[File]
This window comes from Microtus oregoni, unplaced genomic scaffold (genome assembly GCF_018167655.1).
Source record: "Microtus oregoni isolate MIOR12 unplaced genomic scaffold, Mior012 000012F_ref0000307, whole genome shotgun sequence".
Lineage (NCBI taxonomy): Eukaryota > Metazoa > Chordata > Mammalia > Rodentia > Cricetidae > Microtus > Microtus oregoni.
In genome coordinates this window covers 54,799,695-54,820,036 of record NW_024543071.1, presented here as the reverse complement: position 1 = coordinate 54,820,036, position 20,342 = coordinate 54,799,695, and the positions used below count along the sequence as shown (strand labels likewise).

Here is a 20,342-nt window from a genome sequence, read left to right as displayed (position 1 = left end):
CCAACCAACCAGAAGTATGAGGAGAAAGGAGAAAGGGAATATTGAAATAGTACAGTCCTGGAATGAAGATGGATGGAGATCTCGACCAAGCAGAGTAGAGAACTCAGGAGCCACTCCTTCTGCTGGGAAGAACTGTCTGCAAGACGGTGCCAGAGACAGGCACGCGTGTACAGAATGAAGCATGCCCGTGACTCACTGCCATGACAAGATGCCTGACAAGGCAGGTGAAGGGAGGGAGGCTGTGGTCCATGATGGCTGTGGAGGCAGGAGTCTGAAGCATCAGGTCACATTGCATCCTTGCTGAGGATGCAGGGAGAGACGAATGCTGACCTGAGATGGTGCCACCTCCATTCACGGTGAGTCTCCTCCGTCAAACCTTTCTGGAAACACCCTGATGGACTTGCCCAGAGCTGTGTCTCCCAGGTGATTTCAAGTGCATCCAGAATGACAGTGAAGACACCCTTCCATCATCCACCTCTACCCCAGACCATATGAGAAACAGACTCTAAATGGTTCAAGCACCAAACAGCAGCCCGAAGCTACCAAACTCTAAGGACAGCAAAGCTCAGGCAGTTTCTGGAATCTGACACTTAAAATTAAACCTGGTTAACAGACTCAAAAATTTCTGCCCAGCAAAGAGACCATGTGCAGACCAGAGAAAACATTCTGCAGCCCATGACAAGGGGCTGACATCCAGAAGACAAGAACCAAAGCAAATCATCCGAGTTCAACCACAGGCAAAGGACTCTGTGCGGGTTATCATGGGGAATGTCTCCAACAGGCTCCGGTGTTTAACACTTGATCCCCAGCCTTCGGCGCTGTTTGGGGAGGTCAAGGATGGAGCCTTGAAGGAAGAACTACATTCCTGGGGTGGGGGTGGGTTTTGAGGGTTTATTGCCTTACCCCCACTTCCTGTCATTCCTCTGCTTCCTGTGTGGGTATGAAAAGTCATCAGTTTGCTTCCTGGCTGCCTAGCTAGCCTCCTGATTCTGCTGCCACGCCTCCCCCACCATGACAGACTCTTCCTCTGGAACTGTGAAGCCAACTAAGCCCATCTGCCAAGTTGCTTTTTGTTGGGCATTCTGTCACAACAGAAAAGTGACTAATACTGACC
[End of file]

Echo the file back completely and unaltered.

This window comes from Microtus oregoni, unplaced genomic scaffold (genome assembly GCF_018167655.1).
Source record: "Microtus oregoni isolate MIOR12 unplaced genomic scaffold, Mior012 000012F_ref0000307, whole genome shotgun sequence".
Lineage (NCBI taxonomy): Eukaryota > Metazoa > Chordata > Mammalia > Rodentia > Cricetidae > Microtus > Microtus oregoni.
In genome coordinates this window covers 54,799,695-54,820,036 of record NW_024543071.1, presented here as the reverse complement: position 1 = coordinate 54,820,036, position 20,342 = coordinate 54,799,695, and the positions used below count along the sequence as shown (strand labels likewise).

Here is a 20,342-nt window from a genome sequence, read left to right as displayed (position 1 = left end):
CCAACCAACCAGAAGTATGAGGAGAAAGGAGAAAGGGAATATTGAAATAGTACAGTCCTGGAATGAAGATGGATGGAGATCTCGACCAAGCAGAGTAGAGAACTCAGGAGCCACTCCTTCTGCTGGGAAGAACTGTCTGCAAGACGGTGCCAGAGACAGGCACGCGTGTACAGAATGAAGCATGCCCGTGACTCACTGCCATGACAAGATGCCTGACAAGGCAGGTGAAGGGAGGGAGGCTGTGGTCCATGATGGCTGTGGAGGCAGGAGTCTGAAGCATCAGGTCACATTGCATCCTTGCTGAGGATGCAGGGAGAGACGAATGCTGACCTGAGATGGTGCCACCTCCATTCACGGTGAGTCTCCTCCGTCAAACCTTTCTGGAAACACCCTGATGGACTTGCCCAGAGCTGTGTCTCCCAGGTGATTTCAAGTGCATCCAGAATGACAGTGAAGACACCCTTCCATCATCCACCTCTACCCCAGACCATATGAGAAACAGACTCTAAATGGTTCAAGCACCAAACAGCAGCCCGAAGCTACCAAACTCTAAGGACAGCAAAGCTCAGGCAGTTTCTGGAATCTGACACTTAAAATTAAACCTGGTTAACAGACTCAAAAATTTCTGCCCAGCAAAGAGACCATGTGCAGACCAGAGAAAACATTCTGCAGCCCATGACAAGGGGCTGACATCCAGAAGACAAGAACCAAAGCAAATCATCCGAGTTCAACCACAGGCAAAGGACTCTGTGCGGGTTATCATGGGGAATGTCTCCAACAGGCTCCGGTGTTTAACACTTGATCCCCAGCCTTCGGCGCTGTTTGGGGAGGTCAAGGATGGAGCCTTGAAGGAAGAACTACATTCCTGGGGTGGGGGTGGGTTTTGAGGGTTTATTGCCTTACCCCCACTTCCTGTCATTCCTCTGCTTCCTGTGTGGGTATGAAAAGTCATCAGTTTGCTTCCTGGCTGCCTAGCTAGCCTCCTGATTCTGCTGCCACGCCTCCCCCACCATGACAGACTCTTCCTCTGGAACTGTGAAGCCAACTAAGCCCATCTGCCAAGTTGCTTTTTGTTGGGCATTCTGTCACAACAGAAAAGTGACTAATACTGACC